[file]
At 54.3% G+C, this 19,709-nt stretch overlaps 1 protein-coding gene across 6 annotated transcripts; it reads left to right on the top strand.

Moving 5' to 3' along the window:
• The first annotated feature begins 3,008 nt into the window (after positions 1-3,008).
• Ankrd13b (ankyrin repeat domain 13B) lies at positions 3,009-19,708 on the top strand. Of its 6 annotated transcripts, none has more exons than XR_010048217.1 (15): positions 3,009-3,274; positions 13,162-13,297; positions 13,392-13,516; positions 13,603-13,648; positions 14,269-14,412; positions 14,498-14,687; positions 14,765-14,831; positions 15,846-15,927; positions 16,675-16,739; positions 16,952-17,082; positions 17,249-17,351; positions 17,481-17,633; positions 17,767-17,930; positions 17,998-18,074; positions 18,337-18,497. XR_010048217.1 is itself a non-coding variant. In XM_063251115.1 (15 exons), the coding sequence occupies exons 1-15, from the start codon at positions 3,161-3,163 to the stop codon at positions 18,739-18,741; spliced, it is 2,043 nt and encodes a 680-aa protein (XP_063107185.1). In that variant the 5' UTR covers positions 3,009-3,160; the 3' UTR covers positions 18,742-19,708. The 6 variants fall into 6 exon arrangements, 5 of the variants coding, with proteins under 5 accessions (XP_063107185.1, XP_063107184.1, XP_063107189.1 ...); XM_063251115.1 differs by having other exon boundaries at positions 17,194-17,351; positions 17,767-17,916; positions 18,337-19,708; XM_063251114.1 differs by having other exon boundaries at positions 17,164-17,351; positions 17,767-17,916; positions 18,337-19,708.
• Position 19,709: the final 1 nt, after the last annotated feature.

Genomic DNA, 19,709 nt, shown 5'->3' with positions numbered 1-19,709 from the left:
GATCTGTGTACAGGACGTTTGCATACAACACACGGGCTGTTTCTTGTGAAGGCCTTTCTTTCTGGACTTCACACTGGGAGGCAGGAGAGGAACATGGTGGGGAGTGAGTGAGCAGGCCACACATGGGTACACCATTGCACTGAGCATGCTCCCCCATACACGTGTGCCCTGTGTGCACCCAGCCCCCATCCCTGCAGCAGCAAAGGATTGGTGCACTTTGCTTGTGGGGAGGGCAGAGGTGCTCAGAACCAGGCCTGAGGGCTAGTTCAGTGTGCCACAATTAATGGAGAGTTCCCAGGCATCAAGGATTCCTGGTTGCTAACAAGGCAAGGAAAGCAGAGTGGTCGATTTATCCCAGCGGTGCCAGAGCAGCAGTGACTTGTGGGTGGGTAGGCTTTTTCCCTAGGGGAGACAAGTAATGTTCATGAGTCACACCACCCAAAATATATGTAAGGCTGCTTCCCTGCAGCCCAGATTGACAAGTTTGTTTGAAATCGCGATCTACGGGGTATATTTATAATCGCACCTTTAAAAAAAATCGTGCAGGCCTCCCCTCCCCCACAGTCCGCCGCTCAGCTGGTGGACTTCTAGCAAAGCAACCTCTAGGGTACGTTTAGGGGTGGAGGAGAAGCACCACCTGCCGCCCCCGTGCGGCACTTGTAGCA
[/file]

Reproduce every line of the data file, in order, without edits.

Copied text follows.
At 54.3% G+C, this 19,709-nt stretch overlaps 1 protein-coding gene across 6 annotated transcripts; it reads left to right on the top strand.

Moving 5' to 3' along the window:
• The first annotated feature begins 3,008 nt into the window (after positions 1-3,008).
• Ankrd13b (ankyrin repeat domain 13B) lies at positions 3,009-19,708 on the top strand. Of its 6 annotated transcripts, none has more exons than XR_010048217.1 (15): positions 3,009-3,274; positions 13,162-13,297; positions 13,392-13,516; positions 13,603-13,648; positions 14,269-14,412; positions 14,498-14,687; positions 14,765-14,831; positions 15,846-15,927; positions 16,675-16,739; positions 16,952-17,082; positions 17,249-17,351; positions 17,481-17,633; positions 17,767-17,930; positions 17,998-18,074; positions 18,337-18,497. XR_010048217.1 is itself a non-coding variant. In XM_063251115.1 (15 exons), the coding sequence occupies exons 1-15, from the start codon at positions 3,161-3,163 to the stop codon at positions 18,739-18,741; spliced, it is 2,043 nt and encodes a 680-aa protein (XP_063107185.1). In that variant the 5' UTR covers positions 3,009-3,160; the 3' UTR covers positions 18,742-19,708. The 6 variants fall into 6 exon arrangements, 5 of the variants coding, with proteins under 5 accessions (XP_063107185.1, XP_063107184.1, XP_063107189.1 ...); XM_063251115.1 differs by having other exon boundaries at positions 17,194-17,351; positions 17,767-17,916; positions 18,337-19,708; XM_063251114.1 differs by having other exon boundaries at positions 17,164-17,351; positions 17,767-17,916; positions 18,337-19,708.
• Position 19,709: the final 1 nt, after the last annotated feature.

Genomic DNA, 19,709 nt, shown 5'->3' with positions numbered 1-19,709 from the left:
GATCTGTGTACAGGACGTTTGCATACAACACACGGGCTGTTTCTTGTGAAGGCCTTTCTTTCTGGACTTCACACTGGGAGGCAGGAGAGGAACATGGTGGGGAGTGAGTGAGCAGGCCACACATGGGTACACCATTGCACTGAGCATGCTCCCCCATACACGTGTGCCCTGTGTGCACCCAGCCCCCATCCCTGCAGCAGCAAAGGATTGGTGCACTTTGCTTGTGGGGAGGGCAGAGGTGCTCAGAACCAGGCCTGAGGGCTAGTTCAGTGTGCCACAATTAATGGAGAGTTCCCAGGCATCAAGGATTCCTGGTTGCTAACAAGGCAAGGAAAGCAGAGTGGTCGATTTATCCCAGCGGTGCCAGAGCAGCAGTGACTTGTGGGTGGGTAGGCTTTTTCCCTAGGGGAGACAAGTAATGTTCATGAGTCACACCACCCAAAATATATGTAAGGCTGCTTCCCTGCAGCCCAGATTGACAAGTTTGTTTGAAATCGCGATCTACGGGGTATATTTATAATCGCACCTTTAAAAAAAATCGTGCAGGCCTCCCCTCCCCCACAGTCCGCCGCTCAGCTGGTGGACTTCTAGCAAAGCAACCTCTAGGGTACGTTTAGGGGTGGAGGAGAAGCACCACCTGCCGCCCCCGTGCGGCACTTGTAGCA